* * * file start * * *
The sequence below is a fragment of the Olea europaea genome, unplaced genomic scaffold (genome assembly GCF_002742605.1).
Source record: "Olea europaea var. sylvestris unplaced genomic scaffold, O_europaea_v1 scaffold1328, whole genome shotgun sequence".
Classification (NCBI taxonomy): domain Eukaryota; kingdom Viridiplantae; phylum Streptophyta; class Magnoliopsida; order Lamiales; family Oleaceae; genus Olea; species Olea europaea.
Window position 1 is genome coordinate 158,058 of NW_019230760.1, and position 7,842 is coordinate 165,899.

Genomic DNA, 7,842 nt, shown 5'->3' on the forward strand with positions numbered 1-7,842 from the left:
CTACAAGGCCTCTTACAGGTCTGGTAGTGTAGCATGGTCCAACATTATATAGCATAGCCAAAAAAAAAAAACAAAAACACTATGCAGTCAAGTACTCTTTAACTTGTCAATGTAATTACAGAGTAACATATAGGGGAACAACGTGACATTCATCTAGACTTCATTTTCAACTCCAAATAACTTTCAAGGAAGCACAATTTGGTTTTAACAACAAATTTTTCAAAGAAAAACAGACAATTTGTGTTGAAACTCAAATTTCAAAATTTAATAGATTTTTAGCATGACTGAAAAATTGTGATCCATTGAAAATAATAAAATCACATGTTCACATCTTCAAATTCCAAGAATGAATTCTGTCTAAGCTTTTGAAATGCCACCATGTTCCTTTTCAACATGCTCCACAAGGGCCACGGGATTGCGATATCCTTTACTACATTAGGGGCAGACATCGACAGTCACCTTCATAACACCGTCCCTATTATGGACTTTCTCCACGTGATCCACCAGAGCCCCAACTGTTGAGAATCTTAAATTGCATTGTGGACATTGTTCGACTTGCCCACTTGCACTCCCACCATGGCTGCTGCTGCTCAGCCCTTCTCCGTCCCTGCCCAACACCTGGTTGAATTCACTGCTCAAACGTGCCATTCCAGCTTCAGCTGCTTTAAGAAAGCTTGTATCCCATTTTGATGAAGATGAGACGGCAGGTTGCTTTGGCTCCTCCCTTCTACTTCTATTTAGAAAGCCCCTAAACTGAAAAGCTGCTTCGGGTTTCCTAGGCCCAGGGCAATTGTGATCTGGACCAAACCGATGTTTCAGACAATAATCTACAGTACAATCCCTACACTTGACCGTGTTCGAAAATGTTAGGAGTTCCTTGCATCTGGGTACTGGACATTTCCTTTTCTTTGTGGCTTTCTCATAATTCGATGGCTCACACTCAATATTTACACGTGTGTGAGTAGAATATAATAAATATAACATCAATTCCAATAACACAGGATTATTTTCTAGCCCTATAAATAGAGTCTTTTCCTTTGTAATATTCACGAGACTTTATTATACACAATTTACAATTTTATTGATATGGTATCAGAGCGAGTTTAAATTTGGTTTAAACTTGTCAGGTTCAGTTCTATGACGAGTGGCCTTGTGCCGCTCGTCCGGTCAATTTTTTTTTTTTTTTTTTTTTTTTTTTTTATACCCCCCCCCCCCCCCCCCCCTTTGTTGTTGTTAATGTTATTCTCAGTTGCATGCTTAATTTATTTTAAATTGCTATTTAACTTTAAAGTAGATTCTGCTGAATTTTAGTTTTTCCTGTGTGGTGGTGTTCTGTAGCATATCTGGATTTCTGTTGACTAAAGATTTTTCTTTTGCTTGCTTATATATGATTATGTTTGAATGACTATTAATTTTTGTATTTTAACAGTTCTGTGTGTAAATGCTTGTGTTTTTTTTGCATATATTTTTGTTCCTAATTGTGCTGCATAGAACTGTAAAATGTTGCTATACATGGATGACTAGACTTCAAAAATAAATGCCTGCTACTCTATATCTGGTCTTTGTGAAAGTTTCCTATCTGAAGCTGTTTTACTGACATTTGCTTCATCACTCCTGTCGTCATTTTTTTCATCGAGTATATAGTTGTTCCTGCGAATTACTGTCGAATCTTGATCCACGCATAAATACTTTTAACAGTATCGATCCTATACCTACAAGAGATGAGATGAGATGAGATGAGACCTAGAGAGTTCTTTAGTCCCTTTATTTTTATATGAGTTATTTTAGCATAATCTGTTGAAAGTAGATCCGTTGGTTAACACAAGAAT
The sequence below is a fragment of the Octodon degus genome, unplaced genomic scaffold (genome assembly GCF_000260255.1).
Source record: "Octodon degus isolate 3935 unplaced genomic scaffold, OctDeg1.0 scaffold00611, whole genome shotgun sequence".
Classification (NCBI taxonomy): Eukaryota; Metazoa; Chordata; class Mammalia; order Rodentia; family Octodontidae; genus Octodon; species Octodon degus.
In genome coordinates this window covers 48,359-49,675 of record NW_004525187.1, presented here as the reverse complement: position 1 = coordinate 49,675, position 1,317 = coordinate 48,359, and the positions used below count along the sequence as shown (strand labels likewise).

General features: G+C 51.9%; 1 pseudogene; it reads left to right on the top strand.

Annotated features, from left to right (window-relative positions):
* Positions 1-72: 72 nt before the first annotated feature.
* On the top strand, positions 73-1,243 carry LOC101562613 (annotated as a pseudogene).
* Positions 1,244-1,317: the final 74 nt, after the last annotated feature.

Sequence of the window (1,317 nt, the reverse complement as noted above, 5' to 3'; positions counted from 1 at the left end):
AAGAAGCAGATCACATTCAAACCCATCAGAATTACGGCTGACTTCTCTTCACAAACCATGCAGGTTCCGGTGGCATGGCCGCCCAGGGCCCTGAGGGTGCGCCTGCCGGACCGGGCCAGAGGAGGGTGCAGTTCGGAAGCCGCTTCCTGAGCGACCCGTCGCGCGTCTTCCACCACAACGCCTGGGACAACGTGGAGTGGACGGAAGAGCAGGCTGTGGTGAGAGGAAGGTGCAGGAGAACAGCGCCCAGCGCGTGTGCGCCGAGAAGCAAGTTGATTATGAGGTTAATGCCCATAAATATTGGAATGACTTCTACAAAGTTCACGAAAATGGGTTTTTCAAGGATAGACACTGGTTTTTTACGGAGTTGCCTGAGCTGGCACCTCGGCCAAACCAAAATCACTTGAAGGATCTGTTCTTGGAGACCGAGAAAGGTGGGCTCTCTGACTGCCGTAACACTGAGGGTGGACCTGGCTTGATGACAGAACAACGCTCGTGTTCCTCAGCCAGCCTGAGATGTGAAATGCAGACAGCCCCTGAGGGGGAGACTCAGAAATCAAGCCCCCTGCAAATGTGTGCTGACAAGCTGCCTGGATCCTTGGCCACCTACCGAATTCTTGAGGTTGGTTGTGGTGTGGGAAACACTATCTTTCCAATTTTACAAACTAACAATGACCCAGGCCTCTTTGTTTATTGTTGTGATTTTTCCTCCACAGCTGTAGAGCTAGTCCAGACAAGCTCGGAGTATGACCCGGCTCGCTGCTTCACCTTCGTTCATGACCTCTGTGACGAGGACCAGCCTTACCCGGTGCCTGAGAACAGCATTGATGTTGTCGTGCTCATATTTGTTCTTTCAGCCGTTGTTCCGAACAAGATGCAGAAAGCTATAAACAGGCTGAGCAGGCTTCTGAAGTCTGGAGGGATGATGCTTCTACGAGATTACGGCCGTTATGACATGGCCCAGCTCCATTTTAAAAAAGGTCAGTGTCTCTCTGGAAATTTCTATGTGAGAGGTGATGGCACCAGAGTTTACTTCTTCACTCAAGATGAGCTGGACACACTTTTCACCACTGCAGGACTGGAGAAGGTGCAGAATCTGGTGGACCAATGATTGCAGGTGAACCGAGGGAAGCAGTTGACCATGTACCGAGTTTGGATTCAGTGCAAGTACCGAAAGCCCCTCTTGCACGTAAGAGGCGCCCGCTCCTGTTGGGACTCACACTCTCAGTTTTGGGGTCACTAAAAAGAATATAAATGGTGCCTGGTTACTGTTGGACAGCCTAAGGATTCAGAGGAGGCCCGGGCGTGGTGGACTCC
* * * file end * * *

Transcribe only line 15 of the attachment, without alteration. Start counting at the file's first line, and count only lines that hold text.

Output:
* Positions 1,244-1,317: the final 74 nt, after the last annotated feature.